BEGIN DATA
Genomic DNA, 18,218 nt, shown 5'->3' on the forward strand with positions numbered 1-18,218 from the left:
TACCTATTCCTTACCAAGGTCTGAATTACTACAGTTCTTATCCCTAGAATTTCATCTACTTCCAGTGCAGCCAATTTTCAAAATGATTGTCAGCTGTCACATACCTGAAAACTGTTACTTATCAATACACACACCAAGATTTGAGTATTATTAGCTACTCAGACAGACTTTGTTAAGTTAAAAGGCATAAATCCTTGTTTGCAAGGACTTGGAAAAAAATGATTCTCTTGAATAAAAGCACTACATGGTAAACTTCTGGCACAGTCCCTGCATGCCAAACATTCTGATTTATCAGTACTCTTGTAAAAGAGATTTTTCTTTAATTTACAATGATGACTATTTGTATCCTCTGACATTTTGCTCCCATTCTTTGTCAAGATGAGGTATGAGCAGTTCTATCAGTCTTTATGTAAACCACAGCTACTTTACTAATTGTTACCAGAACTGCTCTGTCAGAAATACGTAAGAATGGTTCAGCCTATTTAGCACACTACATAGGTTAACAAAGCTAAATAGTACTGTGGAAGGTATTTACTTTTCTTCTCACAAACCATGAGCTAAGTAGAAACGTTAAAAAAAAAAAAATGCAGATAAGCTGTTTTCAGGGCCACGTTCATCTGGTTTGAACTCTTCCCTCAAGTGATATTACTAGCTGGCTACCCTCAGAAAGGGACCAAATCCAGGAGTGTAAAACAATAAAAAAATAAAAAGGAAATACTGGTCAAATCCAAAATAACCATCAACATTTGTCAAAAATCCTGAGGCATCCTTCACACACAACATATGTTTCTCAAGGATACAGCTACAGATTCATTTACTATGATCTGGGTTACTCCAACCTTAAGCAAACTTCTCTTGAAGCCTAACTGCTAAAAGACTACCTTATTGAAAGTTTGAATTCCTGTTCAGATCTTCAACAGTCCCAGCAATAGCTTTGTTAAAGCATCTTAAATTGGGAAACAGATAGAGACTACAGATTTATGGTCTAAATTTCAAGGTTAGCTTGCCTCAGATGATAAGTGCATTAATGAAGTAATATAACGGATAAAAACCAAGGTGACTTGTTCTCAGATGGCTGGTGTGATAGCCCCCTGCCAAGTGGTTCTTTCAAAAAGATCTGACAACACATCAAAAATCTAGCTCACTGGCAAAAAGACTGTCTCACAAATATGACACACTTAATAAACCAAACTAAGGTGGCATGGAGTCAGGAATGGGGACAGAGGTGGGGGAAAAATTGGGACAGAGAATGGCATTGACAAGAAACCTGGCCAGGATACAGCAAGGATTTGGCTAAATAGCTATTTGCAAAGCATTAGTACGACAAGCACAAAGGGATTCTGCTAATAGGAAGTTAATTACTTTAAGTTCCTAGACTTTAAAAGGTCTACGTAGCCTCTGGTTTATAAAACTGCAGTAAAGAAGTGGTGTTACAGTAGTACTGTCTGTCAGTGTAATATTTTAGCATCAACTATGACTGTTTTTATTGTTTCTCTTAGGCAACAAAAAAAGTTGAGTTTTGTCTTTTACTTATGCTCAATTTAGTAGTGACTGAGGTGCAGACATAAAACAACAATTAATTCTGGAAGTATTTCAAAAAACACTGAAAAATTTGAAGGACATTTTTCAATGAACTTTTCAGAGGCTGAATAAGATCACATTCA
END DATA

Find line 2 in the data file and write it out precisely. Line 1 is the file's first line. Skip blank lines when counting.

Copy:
TACCTATTCCTTACCAAGGTCTGAATTACTACAGTTCTTATCCCTAGAATTTCATCTACTTCCAGTGCAGCCAATTTTCAAAATGATTGTCAGCTGTCACATACCTGAAAACTGTTACTTATCAATACACACACCAAGATTTGAGTATTATTAGCTACTCAGACAGACTTTGTTAAGTTAAAAGGCATAAATCCTTGTTTGCAAGGACTTGGAAAAAAATGATTCTCTTGAATAAAAGCACTACATGGTAAACTTCTGGCACAGTCCCTGCATGCCAAACATTCTGATTTATCAGTACTCTTGTAAAAGAGATTTTTCTTTAATTTACAATGATGACTATTTGTATCCTCTGACATTTTGCTCCCATTCTTTGTCAAGATGAGGTATGAGCAGTTCTATCAGTCTTTATGTAAACCACAGCTACTTTACTAATTGTTACCAGAACTGCTCTGTCAGAAATACGTAAGAATGGTTCAGCCTATTTAGCACACTACATAGGTTAACAAAGCTAAATAGTACTGTGGAAGGTATTTACTTTTCTTCTCACAAACCATGAGCTAAGTAGAAACGTTAAAAAAAAAAAAATGCAGATAAGCTGTTTTCAGGGCCACGTTCATCTGGTTTGAACTCTTCCCTCAAGTGATATTACTAGCTGGCTACCCTCAGAAAGGGACCAAATCCAGGAGTGTAAAACAATAAAAAAATAAAAAGGAAATACTGGTCAAATCCAAAATAACCATCAACATTTGTCAAAAATCCTGAGGCATCCTTCACACACAACATATGTTTCTCAAGGATACAGCTACAGATTCATTTACTATGATCTGGGTTACTCCAACCTTAAGCAAACTTCTCTTGAAGCCTAACTGCTAAAAGACTACCTTATTGAAAGTTTGAATTCCTGTTCAGATCTTCAACAGTCCCAGCAATAGCTTTGTTAAAGCATCTTAAATTGGGAAACAGATAGAGACTACAGATTTATGGTCTAAATTTCAAGGTTAGCTTGCCTCAGATGATAAGTGCATTAATGAAGTAATATAACGGATAAAAACCAAGGTGACTTGTTCTCAGATGGCTGGTGTGATAGCCCCCTGCCAAGTGGTTCTTTCAAAAAGATCTGACAACACATCAAAAATCTAGCTCACTGGCAAAAAGACTGTCTCACAAATATGACACACTTAATAAACCAAACTAAGGTGGCATGGAGTCAGGAATGGGGACAGAGGTGGGGGAAAAATTGGGACAGAGAATGGCATTGACAAGAAACCTGGCCAGGATACAGCAAGGATTTGGCTAAATAGCTATTTGCAAAGCATTAGTACGACAAGCACAAAGGGATTCTGCTAATAGGAAGTTAATTACTTTAAGTTCCTAGACTTTAAAAGGTCTACGTAGCCTCTGGTTTATAAAACTGCAGTAAAGAAGTGGTGTTACAGTAGTACTGTCTGTCAGTGTAATATTTTAGCATCAACTATGACTGTTTTTATTGTTTCTCTTAGGCAACAAAAAAAGTTGAGTTTTGTCTTTTACTTATGCTCAATTTAGTAGTGACTGAGGTGCAGACATAAAACAACAATTAATTCTGGAAGTATTTCAAAAAACACTGAAAAATTTGAAGGACATTTTTCAATGAACTTTTCAGAGGCTGAATAAGATCACATTCA